* * *

Yesterday (yes, just yesterday) I spent the lunch hour at the home of Wayne Brekke talking into a microphone about the year that was 2009 for the latest episode of his wonderful Worlds of Wayne podcast. Wayne's already edited the conversation and placed it online for your listening pleasure, right here. We talked about the best music and shows of '09, and even had a friendly, heated back-and-forth about songwriting rights and the Omaha Entertainment and Arts Awards, though neither conversation may have made it to the final edit. I'll never know because my ongoing phobia regarding hearing my own recorded voice will likely prevent me from ever listening to this specific episode. But you can, and should. Do it.

* * *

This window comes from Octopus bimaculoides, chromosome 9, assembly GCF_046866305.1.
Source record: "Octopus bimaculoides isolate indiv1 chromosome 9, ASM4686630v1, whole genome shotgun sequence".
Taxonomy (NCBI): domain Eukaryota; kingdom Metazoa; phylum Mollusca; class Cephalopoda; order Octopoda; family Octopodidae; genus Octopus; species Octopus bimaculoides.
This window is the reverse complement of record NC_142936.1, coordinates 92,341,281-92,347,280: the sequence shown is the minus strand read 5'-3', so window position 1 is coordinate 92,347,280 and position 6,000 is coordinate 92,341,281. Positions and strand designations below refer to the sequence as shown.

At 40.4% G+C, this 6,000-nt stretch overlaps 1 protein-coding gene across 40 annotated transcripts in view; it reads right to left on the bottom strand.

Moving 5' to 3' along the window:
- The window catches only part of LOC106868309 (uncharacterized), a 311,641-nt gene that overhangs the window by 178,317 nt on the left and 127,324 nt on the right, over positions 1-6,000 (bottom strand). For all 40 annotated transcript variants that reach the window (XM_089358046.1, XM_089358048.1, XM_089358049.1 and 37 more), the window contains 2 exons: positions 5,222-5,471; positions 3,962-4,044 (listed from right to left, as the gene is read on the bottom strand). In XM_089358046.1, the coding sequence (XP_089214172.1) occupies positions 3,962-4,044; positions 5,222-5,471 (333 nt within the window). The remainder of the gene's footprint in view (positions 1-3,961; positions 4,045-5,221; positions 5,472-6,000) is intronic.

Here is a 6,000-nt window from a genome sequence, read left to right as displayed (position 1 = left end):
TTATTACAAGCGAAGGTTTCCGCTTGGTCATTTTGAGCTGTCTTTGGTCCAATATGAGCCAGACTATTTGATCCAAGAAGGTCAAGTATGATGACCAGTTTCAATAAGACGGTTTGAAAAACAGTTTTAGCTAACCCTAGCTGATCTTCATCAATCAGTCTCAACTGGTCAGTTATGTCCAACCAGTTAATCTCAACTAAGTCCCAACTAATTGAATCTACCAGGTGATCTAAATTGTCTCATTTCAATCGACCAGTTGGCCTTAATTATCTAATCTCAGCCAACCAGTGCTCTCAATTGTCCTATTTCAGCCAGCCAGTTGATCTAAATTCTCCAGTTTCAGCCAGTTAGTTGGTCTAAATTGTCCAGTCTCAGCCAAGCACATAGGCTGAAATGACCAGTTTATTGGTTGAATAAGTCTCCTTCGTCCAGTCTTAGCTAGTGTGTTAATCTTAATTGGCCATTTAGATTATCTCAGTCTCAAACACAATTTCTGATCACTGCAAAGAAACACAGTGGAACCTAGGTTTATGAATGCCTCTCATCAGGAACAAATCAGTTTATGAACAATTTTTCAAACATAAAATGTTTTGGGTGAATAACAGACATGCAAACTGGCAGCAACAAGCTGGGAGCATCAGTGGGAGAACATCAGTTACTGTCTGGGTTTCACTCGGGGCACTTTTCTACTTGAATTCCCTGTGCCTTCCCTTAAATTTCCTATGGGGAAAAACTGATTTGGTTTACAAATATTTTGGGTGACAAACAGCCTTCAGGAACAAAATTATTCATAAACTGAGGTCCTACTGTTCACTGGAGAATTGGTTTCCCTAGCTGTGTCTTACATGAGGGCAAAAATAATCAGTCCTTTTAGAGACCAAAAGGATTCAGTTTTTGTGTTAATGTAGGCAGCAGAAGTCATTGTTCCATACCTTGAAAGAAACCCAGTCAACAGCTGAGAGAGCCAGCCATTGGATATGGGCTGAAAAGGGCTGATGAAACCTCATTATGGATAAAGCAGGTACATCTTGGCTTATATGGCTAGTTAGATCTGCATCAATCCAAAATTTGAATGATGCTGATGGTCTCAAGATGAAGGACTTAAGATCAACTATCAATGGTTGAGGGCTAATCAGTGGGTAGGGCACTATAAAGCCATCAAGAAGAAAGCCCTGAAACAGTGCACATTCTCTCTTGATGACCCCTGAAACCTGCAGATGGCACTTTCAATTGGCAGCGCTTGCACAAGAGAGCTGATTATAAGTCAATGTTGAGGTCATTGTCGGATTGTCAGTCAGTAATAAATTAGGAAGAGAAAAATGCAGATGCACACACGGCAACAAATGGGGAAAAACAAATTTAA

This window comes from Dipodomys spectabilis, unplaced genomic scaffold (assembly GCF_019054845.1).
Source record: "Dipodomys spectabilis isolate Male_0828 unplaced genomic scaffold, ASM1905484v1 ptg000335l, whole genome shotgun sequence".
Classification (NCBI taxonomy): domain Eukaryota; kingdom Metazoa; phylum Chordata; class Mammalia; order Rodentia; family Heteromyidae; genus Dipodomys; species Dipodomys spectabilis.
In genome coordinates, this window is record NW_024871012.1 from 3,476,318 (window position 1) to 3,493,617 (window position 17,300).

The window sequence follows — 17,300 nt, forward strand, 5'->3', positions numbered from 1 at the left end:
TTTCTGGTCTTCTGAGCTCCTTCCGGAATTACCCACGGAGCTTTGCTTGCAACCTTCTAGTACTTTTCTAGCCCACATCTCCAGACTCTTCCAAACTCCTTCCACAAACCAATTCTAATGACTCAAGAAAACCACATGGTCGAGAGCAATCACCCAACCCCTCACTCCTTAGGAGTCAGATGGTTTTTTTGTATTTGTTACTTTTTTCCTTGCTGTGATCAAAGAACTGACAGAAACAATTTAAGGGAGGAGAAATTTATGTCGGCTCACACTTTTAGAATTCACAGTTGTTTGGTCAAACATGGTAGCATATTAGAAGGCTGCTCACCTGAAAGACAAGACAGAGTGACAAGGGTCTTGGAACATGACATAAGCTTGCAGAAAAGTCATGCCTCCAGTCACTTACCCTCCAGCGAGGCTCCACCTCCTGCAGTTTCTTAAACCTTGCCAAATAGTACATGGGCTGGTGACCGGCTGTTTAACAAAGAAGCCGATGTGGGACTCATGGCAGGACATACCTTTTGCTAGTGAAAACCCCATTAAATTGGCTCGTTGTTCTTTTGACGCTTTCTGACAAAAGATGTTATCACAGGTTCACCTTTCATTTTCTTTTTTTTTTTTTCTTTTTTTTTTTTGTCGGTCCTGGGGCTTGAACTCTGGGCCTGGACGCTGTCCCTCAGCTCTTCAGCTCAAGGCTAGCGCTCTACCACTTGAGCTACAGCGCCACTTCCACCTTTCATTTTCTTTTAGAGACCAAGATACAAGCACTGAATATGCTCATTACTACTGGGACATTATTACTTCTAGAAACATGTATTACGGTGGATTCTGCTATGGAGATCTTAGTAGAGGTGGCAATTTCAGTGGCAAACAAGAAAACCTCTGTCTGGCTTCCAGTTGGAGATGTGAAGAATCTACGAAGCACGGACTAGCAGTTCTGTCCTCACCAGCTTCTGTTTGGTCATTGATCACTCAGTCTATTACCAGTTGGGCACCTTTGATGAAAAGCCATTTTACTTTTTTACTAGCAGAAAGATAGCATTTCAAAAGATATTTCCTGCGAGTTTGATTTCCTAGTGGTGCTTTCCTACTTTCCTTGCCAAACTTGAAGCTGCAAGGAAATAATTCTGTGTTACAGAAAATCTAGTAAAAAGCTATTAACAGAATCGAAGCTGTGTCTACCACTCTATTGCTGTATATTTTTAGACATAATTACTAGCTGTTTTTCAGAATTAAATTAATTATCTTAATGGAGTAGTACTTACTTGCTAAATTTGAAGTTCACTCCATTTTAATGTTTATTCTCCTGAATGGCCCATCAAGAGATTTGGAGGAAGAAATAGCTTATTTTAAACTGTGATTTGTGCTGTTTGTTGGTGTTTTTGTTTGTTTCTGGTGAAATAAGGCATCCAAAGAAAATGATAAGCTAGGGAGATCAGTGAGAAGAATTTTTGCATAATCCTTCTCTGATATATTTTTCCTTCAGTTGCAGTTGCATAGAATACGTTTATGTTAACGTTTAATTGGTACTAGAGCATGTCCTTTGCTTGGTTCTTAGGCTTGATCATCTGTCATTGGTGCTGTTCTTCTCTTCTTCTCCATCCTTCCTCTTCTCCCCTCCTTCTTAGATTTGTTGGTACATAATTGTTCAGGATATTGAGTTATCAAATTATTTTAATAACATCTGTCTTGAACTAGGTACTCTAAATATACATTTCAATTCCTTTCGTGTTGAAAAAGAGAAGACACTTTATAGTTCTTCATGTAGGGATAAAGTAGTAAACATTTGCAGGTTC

With The Waiting Room closed for renovation and bands generally not touring because of the time of year (Who wants to drive a van in sub-zero, ice-packed conditions?), there aren't many shows looming on the horizon. Something tells me it's going to be a long, cold January...

<Got comments? Post 'em here.>

The Waiting Room's last show ('til Jan. 22), Filter Kings, Broken Spindles tonight; wanna buy a music venue? – Jan. 2, 2010 – twitter icon

So here's the deal with The Waiting Room, as told to me by the proprietors -- Jim Johnson and Marc Leibowitz: Right after the bar closes after tonight's show featuring Filter Kings, Broken Spindles, Black Squirrels and The Bruces, a small crew will begin clearing out the place in preparation for the venue's interior demolition, which begins tomorrow.